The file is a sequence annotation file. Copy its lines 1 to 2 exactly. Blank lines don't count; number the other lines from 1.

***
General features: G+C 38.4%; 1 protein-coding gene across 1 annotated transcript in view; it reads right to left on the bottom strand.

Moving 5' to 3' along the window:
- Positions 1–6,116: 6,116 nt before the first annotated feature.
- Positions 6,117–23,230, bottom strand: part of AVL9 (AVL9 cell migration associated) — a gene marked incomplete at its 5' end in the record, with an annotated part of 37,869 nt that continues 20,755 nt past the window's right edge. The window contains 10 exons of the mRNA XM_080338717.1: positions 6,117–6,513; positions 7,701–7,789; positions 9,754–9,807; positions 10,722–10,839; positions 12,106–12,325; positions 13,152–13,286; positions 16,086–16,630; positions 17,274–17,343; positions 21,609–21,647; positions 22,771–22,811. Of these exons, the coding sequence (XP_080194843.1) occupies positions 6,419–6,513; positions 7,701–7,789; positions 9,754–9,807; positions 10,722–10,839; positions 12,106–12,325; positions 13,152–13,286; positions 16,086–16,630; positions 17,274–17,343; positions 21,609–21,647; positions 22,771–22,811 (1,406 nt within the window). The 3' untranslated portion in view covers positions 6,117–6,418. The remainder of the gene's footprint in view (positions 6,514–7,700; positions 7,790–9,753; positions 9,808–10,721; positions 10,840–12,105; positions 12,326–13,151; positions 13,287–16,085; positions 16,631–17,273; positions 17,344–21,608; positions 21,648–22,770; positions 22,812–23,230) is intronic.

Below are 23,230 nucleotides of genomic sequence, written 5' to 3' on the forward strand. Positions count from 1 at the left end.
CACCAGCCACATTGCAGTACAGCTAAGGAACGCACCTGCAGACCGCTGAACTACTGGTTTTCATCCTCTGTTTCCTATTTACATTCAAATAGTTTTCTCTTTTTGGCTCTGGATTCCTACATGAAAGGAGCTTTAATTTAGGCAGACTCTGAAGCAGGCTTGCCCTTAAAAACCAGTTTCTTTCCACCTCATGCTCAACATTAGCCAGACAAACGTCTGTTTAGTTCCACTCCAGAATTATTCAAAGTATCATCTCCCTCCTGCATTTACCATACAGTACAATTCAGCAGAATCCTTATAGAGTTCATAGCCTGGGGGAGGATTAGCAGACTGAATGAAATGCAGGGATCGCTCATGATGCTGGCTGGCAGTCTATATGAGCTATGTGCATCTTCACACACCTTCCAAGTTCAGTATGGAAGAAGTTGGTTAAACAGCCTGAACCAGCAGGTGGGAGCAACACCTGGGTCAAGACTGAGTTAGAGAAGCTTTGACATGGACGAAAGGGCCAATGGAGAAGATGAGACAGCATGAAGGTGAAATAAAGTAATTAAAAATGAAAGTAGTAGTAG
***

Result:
General features: G+C 38.4%; 1 protein-coding gene across 1 annotated transcript in view; it reads right to left on the bottom strand.

Moving 5' to 3' along the window: